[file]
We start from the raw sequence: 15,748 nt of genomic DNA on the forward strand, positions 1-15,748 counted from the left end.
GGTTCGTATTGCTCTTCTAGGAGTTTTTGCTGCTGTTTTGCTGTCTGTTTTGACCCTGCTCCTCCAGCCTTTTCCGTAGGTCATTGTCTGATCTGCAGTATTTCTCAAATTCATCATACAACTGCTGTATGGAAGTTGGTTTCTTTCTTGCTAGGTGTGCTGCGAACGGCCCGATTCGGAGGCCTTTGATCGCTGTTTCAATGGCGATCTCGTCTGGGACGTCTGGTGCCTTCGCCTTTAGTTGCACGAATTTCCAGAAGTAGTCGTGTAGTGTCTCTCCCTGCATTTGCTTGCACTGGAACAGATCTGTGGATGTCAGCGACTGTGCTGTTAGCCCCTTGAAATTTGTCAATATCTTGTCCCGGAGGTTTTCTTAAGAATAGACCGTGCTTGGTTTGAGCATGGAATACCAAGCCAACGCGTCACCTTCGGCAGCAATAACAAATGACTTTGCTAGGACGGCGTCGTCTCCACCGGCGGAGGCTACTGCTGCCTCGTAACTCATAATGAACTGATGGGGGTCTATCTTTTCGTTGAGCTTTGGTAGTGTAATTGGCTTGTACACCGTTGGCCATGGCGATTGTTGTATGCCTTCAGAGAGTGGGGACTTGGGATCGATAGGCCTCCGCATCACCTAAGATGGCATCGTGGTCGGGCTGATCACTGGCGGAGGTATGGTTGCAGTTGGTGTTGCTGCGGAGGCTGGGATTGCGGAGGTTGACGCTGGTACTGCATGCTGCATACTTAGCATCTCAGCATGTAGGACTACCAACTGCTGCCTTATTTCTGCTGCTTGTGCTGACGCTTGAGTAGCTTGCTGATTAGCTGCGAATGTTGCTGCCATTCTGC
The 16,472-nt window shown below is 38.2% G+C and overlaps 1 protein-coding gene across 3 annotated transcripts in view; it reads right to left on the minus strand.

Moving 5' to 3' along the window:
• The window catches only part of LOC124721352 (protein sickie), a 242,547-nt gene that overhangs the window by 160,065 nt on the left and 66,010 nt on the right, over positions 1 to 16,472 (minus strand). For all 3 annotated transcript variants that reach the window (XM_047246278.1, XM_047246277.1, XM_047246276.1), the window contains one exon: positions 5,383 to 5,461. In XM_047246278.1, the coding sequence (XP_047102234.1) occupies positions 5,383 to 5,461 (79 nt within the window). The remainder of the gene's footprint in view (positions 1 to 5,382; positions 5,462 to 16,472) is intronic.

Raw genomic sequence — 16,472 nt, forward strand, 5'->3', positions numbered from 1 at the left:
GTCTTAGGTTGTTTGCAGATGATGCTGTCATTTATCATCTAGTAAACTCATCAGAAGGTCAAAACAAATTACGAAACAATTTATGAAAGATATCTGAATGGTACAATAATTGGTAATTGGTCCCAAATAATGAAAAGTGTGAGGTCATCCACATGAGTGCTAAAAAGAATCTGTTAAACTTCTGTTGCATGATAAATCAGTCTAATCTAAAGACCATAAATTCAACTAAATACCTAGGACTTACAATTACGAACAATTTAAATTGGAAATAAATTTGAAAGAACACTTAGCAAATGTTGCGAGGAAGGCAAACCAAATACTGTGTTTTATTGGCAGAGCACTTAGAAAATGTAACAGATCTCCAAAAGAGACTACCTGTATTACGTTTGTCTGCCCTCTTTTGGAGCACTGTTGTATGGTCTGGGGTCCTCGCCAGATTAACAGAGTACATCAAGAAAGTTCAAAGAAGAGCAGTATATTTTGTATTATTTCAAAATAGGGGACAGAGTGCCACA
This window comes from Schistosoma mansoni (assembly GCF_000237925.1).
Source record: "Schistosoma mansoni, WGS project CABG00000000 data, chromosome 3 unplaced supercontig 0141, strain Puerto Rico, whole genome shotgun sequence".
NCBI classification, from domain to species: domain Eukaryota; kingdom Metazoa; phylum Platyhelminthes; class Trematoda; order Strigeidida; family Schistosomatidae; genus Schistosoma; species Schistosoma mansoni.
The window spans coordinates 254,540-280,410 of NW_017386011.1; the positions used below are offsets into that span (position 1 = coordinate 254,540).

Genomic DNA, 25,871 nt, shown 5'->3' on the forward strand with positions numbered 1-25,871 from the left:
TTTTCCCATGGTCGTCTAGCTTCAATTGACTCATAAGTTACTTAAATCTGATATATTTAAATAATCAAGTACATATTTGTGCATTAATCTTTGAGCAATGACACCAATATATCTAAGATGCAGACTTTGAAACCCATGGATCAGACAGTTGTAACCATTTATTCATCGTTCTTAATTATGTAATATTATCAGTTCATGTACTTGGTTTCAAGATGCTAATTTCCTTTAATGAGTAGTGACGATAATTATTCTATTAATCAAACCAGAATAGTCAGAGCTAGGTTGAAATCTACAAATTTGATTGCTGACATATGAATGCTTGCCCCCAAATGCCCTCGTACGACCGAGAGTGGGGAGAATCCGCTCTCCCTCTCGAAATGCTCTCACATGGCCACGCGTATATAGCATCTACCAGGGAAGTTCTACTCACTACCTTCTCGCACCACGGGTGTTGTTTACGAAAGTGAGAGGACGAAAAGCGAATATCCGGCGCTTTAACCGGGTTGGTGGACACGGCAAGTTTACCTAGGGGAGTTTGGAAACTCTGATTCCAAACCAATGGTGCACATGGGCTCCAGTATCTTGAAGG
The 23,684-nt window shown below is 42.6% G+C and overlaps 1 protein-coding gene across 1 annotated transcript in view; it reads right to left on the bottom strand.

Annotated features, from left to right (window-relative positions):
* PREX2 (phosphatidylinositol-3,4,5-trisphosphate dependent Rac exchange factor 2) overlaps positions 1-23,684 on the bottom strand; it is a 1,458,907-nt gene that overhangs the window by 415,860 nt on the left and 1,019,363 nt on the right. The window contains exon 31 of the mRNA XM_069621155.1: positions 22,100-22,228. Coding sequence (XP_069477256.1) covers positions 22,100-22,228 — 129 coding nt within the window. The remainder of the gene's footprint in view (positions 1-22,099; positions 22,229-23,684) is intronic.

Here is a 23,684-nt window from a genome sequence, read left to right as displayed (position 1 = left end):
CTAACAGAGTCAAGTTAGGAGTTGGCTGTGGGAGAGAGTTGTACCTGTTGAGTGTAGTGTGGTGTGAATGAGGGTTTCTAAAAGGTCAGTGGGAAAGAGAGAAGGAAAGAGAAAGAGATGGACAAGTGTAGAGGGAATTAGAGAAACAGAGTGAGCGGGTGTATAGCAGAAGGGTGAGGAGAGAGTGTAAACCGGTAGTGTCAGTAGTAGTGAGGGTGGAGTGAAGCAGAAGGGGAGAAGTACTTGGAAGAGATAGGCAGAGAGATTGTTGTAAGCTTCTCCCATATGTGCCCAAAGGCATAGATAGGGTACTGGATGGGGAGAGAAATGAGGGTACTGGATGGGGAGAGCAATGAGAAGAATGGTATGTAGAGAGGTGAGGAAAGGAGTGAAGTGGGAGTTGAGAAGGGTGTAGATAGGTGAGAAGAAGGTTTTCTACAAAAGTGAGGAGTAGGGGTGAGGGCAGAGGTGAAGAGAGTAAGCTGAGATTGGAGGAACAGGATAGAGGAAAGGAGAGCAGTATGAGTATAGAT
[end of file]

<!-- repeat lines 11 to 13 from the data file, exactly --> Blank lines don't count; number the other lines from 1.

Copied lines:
The window spans coordinates 254,540-280,410 of NW_017386011.1; the positions used below are offsets into that span (position 1 = coordinate 254,540).

Genomic DNA, 25,871 nt, shown 5'->3' on the forward strand with positions numbered 1-25,871 from the left:
TTTTCCCATGGTCGTCTAGCTTCAATTGACTCATAAGTTACTTAAATCTGATATATTTAAATAATCAAGTACATATTTGTGCATTAATCTTTGAGCAATGACACCAATATATCTAAGATGCAGACTTTGAAACCCATGGATCAGACAGTTGTAACCATTTATTCATCGTTCTTAATTATGTAATATTATCAGTTCATGTACTTGGTTTCAAGATGCTAATTTCCTTTAATGAGTAGTGACGATAATTATTCTATTAATCAAACCAGAATAGTCAGAGCTAGGTTGAAATCTACAAATTTGATTGCTGACATATGAATGCTTGCCCCCAAATGCCCTCGTACGACCGAGAGTGGGGAGAATCCGCTCTCCCTCTCGAAATGCTCTCACATGGCCACGCGTATATAGCATCTACCAGGGAAGTTCTACTCACTACCTTCTCGCACCACGGGTGTTGTTTACGAAAGTGAGAGGACGAAAAGCGAATATCCGGCGCTTTAACCGGGTTGGTGGACACGGCAAGTTTACCTAGGGGAGTTTGGAAACTCTGATTCCAAACCAATGGTGCACATGGGCTCCAGTATCTTGAAGG